Legal paperwork determines the ownership of real estate. If those documents are not passed along to a new owner of a mortgage, investors or banks holding a loan on the property have no legal right to it. Up to a third of all mortgage “notes” or $3.7-trillion in U.S. mortgages are likely to be missing or lost, according to the American Bankruptcy Institute.
The finding was determined earlier this year in a little publicized study conducted by the institute into the mortgage crisis.
Buying investments in something that actually doesn’t exist, takes place everyday in financial markets, especially in commodities, and often drives speculative manias. Take the run-up of oil prices a year ago last summer for example. The very same events happened in the mortgage market, where lenders re-sold mortgages to different investors time and time again.
However, in cases of Wall Street traders dealing in mortgage-backed securities, deals were concluded with “lost-note affidavits” for mortgage securities, according to traders who completed the sales. The affidavits were meant to be temporary fixes to transfer the securities, but were mostly never replaced by original “notes.” The “lost-note affidavits” essentially act as IOUs in place of a real mortgage.
Since these notes were never recovered, banks, mortgage companies and bank servicing companies that have foreclosed on homes lacking the legal proof of ownership may be held responsible for losses and held liable for damages in court. However, homeowners or mortgage holders usually receive a signed copy of their mortgage note following the transactions closing, which could be brought in as evidence into a court of law.
Since many mortgages are sold and re-sold after closings, however, the proof of ownership would be the responsibility of the plaintiff or suing party, which would be the lender in cases of foreclosure. Mortgage holders are contacting attorneys and a wave of lawsuits are being filed as a result. The upwelling of lawsuits is expected to be most severe in states where judicial foreclosures are required in 23 states. As the foreclosure crisis unravels, uncertainty rattles housing markets and makes some home buyers wait out market tensions.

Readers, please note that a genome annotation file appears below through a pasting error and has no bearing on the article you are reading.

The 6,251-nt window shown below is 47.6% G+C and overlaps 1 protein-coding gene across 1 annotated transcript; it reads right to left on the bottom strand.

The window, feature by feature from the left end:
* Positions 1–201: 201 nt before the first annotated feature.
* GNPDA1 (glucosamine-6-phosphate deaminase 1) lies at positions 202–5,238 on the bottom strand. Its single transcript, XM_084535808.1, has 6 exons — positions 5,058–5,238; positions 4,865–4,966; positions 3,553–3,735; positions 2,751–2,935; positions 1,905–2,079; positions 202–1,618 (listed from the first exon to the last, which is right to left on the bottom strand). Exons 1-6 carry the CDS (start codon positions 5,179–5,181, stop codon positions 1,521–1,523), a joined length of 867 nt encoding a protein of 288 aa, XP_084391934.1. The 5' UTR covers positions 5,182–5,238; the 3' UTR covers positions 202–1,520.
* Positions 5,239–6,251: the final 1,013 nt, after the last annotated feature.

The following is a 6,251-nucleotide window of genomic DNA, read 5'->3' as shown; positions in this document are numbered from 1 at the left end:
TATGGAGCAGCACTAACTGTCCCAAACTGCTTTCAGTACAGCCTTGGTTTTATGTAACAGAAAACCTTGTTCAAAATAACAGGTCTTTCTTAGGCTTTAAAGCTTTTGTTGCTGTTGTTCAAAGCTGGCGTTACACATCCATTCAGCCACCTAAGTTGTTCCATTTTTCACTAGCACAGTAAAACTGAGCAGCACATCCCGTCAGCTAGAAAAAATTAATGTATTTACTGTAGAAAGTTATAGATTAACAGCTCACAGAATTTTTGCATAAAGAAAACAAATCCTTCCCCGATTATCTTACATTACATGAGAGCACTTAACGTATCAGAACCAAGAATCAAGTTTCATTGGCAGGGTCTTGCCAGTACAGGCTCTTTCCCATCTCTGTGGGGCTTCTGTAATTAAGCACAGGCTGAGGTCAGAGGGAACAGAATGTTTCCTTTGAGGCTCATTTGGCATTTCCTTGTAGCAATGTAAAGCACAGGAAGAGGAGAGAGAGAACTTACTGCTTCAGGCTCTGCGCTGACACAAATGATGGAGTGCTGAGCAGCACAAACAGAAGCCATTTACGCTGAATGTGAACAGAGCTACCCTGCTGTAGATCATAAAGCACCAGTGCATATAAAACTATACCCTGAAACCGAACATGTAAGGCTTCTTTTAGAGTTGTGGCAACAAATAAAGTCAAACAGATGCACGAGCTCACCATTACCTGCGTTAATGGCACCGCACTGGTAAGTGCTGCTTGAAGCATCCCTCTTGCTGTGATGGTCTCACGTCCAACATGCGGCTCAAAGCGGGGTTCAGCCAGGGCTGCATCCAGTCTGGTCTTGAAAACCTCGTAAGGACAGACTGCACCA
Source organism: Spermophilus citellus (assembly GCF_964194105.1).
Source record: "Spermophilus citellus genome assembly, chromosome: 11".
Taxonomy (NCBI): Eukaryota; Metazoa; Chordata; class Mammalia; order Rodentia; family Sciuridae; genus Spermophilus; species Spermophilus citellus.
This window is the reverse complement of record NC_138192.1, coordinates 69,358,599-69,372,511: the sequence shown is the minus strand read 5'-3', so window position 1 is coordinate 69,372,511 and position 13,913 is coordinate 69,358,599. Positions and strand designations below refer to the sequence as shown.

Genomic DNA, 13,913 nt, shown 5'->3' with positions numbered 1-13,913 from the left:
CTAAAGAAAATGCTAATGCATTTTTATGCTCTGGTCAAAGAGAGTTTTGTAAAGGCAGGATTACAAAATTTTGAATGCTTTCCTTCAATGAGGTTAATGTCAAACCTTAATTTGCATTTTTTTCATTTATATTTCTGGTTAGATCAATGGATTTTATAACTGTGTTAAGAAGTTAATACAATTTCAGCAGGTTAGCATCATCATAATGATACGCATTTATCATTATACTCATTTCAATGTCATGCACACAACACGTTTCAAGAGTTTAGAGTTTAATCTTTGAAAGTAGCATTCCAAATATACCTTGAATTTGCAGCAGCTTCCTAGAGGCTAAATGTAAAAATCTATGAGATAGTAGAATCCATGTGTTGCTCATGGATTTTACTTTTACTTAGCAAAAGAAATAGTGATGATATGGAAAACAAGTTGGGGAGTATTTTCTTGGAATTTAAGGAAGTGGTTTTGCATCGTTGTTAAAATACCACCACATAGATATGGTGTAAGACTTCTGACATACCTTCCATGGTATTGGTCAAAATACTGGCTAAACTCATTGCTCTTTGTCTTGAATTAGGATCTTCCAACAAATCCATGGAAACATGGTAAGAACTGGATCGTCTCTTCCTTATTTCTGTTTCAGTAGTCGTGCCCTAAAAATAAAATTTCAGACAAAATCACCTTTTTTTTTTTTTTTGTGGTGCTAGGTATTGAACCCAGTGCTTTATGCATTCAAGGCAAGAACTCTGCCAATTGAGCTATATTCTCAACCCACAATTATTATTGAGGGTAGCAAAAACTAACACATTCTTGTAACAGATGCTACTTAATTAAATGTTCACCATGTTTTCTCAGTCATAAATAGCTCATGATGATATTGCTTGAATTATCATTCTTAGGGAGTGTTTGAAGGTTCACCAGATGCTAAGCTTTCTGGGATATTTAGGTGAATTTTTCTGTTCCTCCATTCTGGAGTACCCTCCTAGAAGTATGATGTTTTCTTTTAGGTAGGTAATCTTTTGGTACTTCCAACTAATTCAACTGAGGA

“While the 2005 bankruptcy overhaul law aimed to reduce filings, overall consumer debt and continued financial stress have led to consumer bankruptcies climbing,” said American Bankruptcy Institute executive director Samuel Gerdano. “We expect that there will be nearly 1.6 million new bankruptcy filings by year end.”
More than $535-billion in taxpayer money has been doled out to banks and other firms as part of the Troubled Asset Relief Program (TARP), including $148-billion of it bailout Fannie Mae and Freddie Mac, according to federal figures. Some $992-million has gone to help homeowners in distress. A congressional panel was told by a Treasury Department official last week that investigations and lawsuits “may exert downward pressure on overall housing prices both in the short and long run.”
More than three years after the foreclosure crisis started, Federal Reserve Chairman Ben Bernanke said that his agency is one of a handful of federal agencies finally investigating bank foreclosure practices.